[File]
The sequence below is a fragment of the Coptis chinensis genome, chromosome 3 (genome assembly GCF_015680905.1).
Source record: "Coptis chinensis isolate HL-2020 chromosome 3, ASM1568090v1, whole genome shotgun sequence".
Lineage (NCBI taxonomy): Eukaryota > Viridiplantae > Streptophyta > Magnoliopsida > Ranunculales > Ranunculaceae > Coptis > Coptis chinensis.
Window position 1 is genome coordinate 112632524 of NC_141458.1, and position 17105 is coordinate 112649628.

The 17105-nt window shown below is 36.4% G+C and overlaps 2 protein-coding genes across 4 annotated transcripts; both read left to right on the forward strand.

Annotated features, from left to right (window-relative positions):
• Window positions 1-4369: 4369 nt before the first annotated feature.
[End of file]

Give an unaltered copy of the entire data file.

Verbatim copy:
The sequence below is a fragment of the Coptis chinensis genome, chromosome 3 (genome assembly GCF_015680905.1).
Source record: "Coptis chinensis isolate HL-2020 chromosome 3, ASM1568090v1, whole genome shotgun sequence".
Lineage (NCBI taxonomy): Eukaryota > Viridiplantae > Streptophyta > Magnoliopsida > Ranunculales > Ranunculaceae > Coptis > Coptis chinensis.
Window position 1 is genome coordinate 112632524 of NC_141458.1, and position 17105 is coordinate 112649628.

The 17105-nt window shown below is 36.4% G+C and overlaps 2 protein-coding genes across 4 annotated transcripts; both read left to right on the forward strand.

Annotated features, from left to right (window-relative positions):
• Window positions 1-4369: 4369 nt before the first annotated feature.